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  #1  
Old 02-06-2021, 12:29 PM
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Default Berkey Filter? Would Someone mind please recommending a good water filtration unit?

Hello Calguns,

I recently purchased online a Travel Berkey Filter with the 4 black filter units and stainless steel spigot etc (https://www.berkeyfilters.com/products/travel-berkey). Supposedly they are the top or one of the top in the business. However, I've seen threads where one or more person/s may have questioned Berkey's effectiveness. Now I am having my doubt/s. Did I get ripped off?

If you could choose only one water filter for daily safe/reliable water usage, and also for long term reliable emergency preparedness, which water filtration unit would you choose? I would like a unit that can reliably filter out bacteria, viruses, heavy metals, chemicals, etc.

Threads Where One or More Persons may have questioned Berkey's filtration:

https://www.calguns.net/calgunforum/...ghlight=berkey
https://www.survivalistboards.com/th...#post-14772457

Youtube Videos:

Berkey PPM test, unimpressive result/s: https://www.youtube.com/watch?v=X2ckxAd6H1M
Berkey Filter positive for coliform bacteria: https://www.youtube.com/watch?v=mGWAB4y6S60

TLDR: I ordered Berkey Filter with black filters, and now questioning the reliability of Berkey etc. Could Calguns please let me know if Berkey is good, or if not, could you please recommend a good long term reliable and safe water filter?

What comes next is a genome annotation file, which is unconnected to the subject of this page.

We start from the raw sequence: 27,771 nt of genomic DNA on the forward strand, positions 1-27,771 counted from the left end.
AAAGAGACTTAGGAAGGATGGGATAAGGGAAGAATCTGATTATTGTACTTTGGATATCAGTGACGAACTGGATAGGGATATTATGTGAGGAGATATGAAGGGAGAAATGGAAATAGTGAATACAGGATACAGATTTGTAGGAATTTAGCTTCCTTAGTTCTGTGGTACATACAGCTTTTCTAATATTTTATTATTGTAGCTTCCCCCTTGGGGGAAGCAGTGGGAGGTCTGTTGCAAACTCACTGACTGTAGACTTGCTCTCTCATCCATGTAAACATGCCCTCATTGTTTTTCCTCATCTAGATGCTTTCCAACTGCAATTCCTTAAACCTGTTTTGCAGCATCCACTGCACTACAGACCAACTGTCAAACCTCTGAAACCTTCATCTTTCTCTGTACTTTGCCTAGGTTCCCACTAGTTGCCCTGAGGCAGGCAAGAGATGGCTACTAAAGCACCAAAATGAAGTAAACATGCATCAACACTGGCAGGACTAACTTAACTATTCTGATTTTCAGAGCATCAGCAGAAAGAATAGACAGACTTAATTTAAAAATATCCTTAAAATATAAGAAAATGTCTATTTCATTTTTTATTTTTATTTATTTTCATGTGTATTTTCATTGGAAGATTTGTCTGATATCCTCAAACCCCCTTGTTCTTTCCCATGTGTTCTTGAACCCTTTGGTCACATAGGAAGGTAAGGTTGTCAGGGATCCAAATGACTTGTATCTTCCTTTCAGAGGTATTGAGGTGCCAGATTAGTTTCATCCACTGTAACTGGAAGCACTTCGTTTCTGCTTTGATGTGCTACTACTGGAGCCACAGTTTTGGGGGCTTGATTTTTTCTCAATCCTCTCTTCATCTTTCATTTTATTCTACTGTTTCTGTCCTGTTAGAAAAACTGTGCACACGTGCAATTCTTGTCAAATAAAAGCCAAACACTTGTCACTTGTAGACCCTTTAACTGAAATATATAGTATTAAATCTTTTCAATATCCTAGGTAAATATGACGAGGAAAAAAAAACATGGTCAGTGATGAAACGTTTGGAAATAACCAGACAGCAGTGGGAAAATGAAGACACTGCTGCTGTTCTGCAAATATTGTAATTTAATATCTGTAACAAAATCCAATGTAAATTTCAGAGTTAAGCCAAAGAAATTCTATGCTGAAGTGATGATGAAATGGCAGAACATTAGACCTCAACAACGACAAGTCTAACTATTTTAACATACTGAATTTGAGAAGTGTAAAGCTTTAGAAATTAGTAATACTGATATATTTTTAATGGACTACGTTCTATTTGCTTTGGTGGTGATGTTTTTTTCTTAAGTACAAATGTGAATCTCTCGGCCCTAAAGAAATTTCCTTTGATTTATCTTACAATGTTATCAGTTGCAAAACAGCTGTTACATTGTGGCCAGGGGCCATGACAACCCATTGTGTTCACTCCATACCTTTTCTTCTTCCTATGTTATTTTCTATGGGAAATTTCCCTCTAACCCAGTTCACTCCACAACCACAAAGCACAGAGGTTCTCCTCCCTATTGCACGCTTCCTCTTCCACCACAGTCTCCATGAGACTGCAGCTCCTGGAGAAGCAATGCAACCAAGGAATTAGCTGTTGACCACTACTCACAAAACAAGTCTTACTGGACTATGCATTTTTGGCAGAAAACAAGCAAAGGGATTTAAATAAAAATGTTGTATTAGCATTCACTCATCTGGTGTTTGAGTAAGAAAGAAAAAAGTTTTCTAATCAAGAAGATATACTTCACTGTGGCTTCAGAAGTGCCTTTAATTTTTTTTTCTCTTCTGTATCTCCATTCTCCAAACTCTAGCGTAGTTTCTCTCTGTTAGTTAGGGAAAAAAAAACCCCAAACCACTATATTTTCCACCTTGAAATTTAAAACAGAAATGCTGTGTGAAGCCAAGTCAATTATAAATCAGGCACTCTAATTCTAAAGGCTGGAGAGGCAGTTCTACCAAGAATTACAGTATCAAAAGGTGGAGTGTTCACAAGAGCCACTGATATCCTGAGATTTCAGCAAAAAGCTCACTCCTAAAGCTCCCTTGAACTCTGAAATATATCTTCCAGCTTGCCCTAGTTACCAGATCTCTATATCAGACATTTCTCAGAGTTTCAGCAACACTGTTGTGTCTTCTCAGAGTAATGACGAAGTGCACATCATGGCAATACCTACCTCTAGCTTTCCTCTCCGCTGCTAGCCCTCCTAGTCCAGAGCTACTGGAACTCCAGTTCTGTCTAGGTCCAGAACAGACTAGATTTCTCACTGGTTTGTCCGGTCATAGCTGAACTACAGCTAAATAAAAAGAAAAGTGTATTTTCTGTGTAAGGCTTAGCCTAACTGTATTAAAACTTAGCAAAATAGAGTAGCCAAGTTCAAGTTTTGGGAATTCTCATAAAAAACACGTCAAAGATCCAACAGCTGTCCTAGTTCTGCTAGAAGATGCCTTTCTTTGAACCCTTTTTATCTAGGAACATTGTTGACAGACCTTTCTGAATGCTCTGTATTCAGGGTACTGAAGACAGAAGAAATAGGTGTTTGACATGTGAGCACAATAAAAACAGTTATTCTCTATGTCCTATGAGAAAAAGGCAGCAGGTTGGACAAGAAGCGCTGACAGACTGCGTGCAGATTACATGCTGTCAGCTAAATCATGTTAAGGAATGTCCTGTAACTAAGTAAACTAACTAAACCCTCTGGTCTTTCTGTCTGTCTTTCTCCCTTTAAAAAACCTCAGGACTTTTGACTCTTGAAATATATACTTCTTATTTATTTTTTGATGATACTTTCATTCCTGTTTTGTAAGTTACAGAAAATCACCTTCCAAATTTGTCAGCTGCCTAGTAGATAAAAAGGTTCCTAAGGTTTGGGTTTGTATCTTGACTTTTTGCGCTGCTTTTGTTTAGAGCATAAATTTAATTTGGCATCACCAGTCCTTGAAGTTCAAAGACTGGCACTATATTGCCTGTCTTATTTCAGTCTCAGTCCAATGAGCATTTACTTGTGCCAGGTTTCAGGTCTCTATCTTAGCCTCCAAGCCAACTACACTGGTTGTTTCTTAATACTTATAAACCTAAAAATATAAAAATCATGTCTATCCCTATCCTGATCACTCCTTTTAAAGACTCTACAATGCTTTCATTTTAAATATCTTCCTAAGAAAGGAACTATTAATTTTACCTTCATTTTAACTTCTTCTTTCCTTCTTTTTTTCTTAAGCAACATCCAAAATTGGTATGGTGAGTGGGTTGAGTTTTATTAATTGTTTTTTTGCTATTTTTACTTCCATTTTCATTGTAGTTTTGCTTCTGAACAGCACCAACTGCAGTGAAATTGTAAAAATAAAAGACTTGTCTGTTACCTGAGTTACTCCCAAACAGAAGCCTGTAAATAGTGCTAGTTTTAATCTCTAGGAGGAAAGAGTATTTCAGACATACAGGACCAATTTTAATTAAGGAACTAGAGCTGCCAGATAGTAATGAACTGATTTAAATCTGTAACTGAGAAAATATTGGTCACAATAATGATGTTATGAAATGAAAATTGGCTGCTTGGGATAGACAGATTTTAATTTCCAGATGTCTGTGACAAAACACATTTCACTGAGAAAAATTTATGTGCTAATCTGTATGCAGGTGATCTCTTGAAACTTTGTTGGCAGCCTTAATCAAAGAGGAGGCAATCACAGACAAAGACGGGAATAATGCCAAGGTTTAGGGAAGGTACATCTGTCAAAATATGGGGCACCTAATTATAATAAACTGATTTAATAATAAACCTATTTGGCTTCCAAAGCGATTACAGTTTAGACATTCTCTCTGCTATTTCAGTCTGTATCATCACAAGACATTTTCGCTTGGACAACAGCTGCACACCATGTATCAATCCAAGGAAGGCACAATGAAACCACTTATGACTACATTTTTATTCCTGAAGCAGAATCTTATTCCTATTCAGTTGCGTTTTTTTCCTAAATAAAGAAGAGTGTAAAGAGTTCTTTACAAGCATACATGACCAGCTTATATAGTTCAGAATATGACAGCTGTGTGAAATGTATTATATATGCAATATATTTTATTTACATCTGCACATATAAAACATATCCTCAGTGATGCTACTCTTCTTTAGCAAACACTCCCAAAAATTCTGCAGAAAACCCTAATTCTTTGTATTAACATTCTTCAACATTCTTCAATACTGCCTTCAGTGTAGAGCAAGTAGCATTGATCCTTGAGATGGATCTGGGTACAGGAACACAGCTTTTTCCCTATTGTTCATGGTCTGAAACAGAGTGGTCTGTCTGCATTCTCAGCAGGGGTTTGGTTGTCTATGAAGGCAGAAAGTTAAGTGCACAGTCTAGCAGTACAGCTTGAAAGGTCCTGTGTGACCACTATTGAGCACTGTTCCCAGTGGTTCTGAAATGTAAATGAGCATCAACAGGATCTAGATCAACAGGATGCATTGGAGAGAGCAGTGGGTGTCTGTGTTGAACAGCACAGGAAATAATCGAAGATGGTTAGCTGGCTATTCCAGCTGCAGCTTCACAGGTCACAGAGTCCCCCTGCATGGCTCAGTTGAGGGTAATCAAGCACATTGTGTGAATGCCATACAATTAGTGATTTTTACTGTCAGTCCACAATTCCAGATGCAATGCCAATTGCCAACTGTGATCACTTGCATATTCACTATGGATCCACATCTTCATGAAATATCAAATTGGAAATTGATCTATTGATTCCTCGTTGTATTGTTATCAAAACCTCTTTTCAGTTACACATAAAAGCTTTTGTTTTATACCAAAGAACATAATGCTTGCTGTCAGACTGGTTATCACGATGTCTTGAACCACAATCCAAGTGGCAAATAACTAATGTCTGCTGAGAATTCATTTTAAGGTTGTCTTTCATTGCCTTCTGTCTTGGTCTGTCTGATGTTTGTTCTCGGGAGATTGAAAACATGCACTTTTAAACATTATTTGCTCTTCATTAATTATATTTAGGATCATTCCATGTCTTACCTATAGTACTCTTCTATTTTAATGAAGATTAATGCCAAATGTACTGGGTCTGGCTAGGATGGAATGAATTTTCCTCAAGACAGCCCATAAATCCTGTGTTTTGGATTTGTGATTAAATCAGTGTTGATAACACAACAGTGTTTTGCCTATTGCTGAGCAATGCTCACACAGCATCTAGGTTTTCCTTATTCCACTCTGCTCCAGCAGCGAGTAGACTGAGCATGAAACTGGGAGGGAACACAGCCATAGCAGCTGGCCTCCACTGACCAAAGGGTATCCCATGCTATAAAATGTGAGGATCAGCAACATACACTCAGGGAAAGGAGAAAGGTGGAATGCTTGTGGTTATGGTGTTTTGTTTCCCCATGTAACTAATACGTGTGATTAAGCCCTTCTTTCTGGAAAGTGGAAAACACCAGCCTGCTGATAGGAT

Thank you!!!
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Old 02-06-2021, 12:58 PM
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We've used Berkey black filters for years on well water. Water tastes/smells totally neutral.

We take it camping too. The filters are easy to clean and last a long time.
Money well spent. We use the Berkey lite and only keep 1 filter in it.
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Old 02-06-2021, 1:22 PM
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Hi, thanks for the response. Are all berkey filters the same and all are compatible with black filter (except sports bottle), and the only difference is size or stainless vs lite/plastic or so?
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Old 02-06-2021, 2:32 PM
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Berkey sends up all sorts of red flags. Look for truely independent testing and certification of their filters....you won't find much. It seems their biggest fans are folks that bought one of their systems and feel compelled to like it after laying out the big bucks.

If your normal water supply is a domestic system pretty much anywhere is CA, water out of the tap is fine....assuming you don't have messed up piping on your side of the meter.

For emergency use, I'd go with something like First Need, which are available sometimes at Costco. After pumping through the First Need, you can back up the filtration with MiOx, mixed oxident, or a tiny splash of chlorine.

Katadyn is another reputable filter, usually more expensive than First Need. Back it up with MiOx or Chlorine as well.

If you have a big group, check into the filter systems river rafting outfitters use. You can find them at Partner Steel up in Idahoe. Rafting outfitters have a huge interest in their customers not getting sick and they know clean water is key...you will not find a reputable outfitter using a Berkey....you will find many using Partner Steel built systems.

Berkey might make sense for taste issues, but I would not use them for bioligical or chemical safety. And make sure you maintain the Berkey regularly and fully as such a vessel can harbor things you don't want in your water.
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Old 02-06-2021, 2:49 PM
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Likely the most expensive portable unit, but look at the MSR Gaurdian Purifier. Yes, purifier

https://www.msrgear.com/water-treatm...ier/02370.html
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Old 02-06-2021, 3:49 PM